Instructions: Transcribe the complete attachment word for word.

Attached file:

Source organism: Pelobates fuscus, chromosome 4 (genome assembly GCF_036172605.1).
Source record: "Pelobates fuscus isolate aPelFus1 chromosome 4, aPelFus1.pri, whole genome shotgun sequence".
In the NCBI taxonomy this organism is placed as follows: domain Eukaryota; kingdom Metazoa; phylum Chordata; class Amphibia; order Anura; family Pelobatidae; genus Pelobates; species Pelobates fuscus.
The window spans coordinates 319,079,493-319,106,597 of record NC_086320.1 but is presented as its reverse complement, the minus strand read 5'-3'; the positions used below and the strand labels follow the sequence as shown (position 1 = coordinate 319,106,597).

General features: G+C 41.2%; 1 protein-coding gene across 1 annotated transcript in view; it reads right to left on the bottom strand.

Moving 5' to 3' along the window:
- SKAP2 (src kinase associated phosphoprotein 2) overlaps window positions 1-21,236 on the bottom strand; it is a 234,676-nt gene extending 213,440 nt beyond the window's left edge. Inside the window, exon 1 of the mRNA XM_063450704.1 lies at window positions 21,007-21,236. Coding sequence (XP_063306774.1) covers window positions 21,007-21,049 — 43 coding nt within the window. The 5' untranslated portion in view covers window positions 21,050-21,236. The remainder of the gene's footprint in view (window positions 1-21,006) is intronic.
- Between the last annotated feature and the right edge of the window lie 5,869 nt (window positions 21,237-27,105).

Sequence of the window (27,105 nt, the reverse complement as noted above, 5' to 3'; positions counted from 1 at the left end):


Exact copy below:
Source organism: Pelobates fuscus, chromosome 4 (genome assembly GCF_036172605.1).
Source record: "Pelobates fuscus isolate aPelFus1 chromosome 4, aPelFus1.pri, whole genome shotgun sequence".
In the NCBI taxonomy this organism is placed as follows: domain Eukaryota; kingdom Metazoa; phylum Chordata; class Amphibia; order Anura; family Pelobatidae; genus Pelobates; species Pelobates fuscus.
The window spans coordinates 319,079,493-319,106,597 of record NC_086320.1 but is presented as its reverse complement, the minus strand read 5'-3'; the positions used below and the strand labels follow the sequence as shown (position 1 = coordinate 319,106,597).

General features: G+C 41.2%; 1 protein-coding gene across 1 annotated transcript in view; it reads right to left on the bottom strand.

Moving 5' to 3' along the window:
- SKAP2 (src kinase associated phosphoprotein 2) overlaps window positions 1-21,236 on the bottom strand; it is a 234,676-nt gene extending 213,440 nt beyond the window's left edge. Inside the window, exon 1 of the mRNA XM_063450704.1 lies at window positions 21,007-21,236. Coding sequence (XP_063306774.1) covers window positions 21,007-21,049 — 43 coding nt within the window. The 5' untranslated portion in view covers window positions 21,050-21,236. The remainder of the gene's footprint in view (window positions 1-21,006) is intronic.
- Between the last annotated feature and the right edge of the window lie 5,869 nt (window positions 21,237-27,105).

Sequence of the window (27,105 nt, the reverse complement as noted above, 5' to 3'; positions counted from 1 at the left end):